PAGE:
There’s a sense of fun and rapscallionism to Marshall that it would be easy to overlook the small moments of audacity. It’s a buddy lawyer movie wrapped in a mystery that is not all that mysterious. Anyone who has ever read an Erle Stanley Gardner story or seen an episode of Law & Order will not be shocked by the ‘twist’.
The originality of Marshall lies in how it doesn’t behave like a biopic most of the time. There should be dozens of Hollywood movies about Thurgood Marshall, the first black supreme court justice and architect for the legal argument for civil rights. Instead, there is just this one. Part of the audacity is that Reginald Hudlin and his writers Jacob and Michael Koskoff, choose one of Marshall’s earlier cases. Marshall is not about, as one might assume, Brown v. Board of Education or any of the other landmark civil rights cases. It is about Connecticut v. Joseph Spell.
A black chauffeur Joseph Spell (Sterling K. Brown) is accused of rape by Greenwich socialite Eleanor Strubing (Kate Hudson). Thurgood Marshall (Chadwick Boseman) is assigned the case by his boss at the NAACP to help bolster name recognition for the floundering organization and hopefully attract more donors. The case is neither legendary nor does it set a precedent.
Marshall has more in common with Brian Helgeland’s 42* than with Ava DuVernay’s Selma, but it borrows heavily from both playbooks. In one of the too few scenes involving Buster (Keesha Sharp) Thurgood’s wife, the two are at an all-black dinner club having drinks with Langston Hughes (Jussie Smollett). Hughes and Marshall’s conversation is rife with snide asides as the two argue over not just the merit of the case, but the merits of actually fighting for, and writing about civil rights. To throw fuel onto the fire, no one seems to believe Thurgood should waste his time. Innocent or not, they believe a victory or a loss would not be beneficial to the cause.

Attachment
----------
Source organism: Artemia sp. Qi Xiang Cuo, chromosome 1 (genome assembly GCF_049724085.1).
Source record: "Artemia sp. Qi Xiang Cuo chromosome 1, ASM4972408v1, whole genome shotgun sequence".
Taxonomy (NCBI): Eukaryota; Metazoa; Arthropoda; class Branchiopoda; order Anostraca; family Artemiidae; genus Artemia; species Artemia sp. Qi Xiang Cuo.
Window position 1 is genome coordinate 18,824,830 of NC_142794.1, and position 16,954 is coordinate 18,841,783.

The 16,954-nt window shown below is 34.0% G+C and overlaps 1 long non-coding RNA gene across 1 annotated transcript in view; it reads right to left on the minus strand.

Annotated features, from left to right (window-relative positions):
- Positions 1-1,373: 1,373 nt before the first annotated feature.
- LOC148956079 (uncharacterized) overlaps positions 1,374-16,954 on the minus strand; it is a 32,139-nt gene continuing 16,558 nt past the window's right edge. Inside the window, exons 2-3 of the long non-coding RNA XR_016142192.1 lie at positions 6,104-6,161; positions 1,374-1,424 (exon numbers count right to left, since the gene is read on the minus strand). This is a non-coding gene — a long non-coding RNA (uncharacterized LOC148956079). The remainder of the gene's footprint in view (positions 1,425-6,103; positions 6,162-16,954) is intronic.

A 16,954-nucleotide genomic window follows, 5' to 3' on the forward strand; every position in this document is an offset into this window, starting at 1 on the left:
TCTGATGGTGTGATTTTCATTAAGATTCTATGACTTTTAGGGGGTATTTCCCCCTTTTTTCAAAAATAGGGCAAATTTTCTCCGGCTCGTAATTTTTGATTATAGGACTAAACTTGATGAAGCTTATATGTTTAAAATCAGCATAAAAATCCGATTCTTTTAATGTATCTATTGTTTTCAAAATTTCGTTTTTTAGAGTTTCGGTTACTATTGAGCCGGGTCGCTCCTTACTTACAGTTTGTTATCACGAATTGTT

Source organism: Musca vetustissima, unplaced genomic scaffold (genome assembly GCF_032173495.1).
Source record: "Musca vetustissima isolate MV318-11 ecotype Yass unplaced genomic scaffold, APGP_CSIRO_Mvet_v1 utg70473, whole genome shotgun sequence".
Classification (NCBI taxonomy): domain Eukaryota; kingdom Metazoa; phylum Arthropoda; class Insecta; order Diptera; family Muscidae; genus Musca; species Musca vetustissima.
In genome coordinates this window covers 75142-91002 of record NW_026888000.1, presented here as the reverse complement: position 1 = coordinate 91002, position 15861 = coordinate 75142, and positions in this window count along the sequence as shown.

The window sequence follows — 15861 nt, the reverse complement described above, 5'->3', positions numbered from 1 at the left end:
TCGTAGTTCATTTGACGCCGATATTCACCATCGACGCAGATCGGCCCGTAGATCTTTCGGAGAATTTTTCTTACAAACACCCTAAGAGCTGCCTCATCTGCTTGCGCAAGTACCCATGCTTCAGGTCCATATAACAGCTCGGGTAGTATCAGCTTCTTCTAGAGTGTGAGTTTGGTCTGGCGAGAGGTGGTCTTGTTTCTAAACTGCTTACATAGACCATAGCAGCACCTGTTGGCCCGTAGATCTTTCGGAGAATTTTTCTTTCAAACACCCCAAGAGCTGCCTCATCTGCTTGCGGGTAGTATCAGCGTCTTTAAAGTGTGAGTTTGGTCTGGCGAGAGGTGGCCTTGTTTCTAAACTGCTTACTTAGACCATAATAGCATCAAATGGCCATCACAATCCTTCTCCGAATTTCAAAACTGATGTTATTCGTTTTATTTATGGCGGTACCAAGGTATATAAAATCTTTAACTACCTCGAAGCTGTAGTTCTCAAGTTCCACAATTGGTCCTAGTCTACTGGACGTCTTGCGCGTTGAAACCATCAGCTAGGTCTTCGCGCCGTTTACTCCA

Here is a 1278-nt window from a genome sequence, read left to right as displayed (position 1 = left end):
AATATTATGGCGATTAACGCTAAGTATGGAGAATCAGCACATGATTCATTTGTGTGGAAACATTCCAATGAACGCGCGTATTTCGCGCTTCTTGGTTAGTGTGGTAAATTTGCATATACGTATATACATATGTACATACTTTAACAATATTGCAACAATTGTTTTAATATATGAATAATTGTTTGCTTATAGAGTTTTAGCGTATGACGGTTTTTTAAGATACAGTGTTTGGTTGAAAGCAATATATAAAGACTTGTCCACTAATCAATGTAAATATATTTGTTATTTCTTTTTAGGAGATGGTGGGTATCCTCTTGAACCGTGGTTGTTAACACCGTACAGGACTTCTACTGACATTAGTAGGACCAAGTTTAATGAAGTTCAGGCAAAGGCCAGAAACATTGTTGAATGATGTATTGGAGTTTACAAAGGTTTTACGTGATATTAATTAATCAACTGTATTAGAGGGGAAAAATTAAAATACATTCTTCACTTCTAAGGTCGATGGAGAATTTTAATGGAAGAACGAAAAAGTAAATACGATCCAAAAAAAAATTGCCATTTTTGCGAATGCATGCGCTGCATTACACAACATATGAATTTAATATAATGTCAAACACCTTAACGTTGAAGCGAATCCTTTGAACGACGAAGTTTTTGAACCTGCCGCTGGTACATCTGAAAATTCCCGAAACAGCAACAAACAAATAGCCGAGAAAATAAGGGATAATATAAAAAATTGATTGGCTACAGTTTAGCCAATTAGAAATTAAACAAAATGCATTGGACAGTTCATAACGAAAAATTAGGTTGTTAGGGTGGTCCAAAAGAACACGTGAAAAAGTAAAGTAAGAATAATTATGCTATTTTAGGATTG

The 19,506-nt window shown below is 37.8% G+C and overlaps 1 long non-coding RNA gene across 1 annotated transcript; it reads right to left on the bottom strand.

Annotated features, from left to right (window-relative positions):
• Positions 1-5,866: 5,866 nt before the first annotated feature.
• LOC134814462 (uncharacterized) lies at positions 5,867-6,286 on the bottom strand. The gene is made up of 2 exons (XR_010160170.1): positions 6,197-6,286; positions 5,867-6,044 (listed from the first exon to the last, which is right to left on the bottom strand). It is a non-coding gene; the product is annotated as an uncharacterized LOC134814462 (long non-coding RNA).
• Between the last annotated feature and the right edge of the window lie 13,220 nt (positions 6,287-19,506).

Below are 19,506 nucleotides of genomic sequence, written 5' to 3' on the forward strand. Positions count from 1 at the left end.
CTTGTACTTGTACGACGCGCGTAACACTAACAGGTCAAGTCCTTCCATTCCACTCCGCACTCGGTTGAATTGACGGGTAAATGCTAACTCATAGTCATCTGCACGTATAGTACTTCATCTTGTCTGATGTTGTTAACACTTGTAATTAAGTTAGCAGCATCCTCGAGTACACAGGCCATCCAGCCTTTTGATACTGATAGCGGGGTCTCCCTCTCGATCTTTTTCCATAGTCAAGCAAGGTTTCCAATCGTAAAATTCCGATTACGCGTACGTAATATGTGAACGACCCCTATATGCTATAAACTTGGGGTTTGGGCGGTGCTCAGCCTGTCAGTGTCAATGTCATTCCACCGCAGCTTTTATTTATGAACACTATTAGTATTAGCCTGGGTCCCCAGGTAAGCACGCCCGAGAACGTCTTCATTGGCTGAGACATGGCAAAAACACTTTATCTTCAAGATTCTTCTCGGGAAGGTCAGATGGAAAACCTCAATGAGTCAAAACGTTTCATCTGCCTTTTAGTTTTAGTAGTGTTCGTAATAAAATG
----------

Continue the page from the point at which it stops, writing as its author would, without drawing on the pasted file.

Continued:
Boseman continues to plead his case for being one of the most magnetic and talented actors working today. Boseman plays Thurgood as a man driven by something greater than himself, but who also is torn by the tragedies at home as well as the temptations of the road. He has a great confidence about him as he struts across the screen. There’s an aura of Paul Newman about Boseman with the way he smirks and seems to be able to laugh naturally and freely.
Hudlin and the Koskoff brothers have chosen to focus on a case that serves no real purpose except to see simple basic justice done. The downside is Thurgood Marshall, while the main character, is not the sole focus. His reluctant sidekick and envoy into the upper echelon of white Greenwich society, Sam Friedman (Josh Gad), is a driving engine of the plot. If done wrong, the idea of an iconic and iconoclastic civil right’s leader having to share the spotlight with a white character in a movie bearing his name could be groan inducing.
But the Koskoff’s do something interesting. They use this as an opportunity to explore the different levels of prejudice. Sam is Jewish and his Jewishness is as much a part of Marshall as Thurgood’s blackness is. The movie never equates the two but shows how each one suffers their own form of oppression.
Such as when Sam and Thurgood storm into a private dinner club in which the Prosecuting Attorney Lorin Willis (Dan Stevens) is a member. The other members are aghast and not just because Thurgood is a black man. As they approached the table where Willis is eating we overhear his conversation, “Quite frankly I’m with my Father. Just let Hitler and the Reds fight it out.”
Sam is involved with the case because the mercurial winds of fate have seemingly demanded it. He runs an insurance law firm with his ‘idiot brother’ Irwin (John Margaro). Sam practices insurance law and has no interest in getting involved. But the NAACP needs a local lawyer to submit an application for out of state counsel. Friedman refuses only to learn Irwin has already filed the application and Sam must submit it to the court.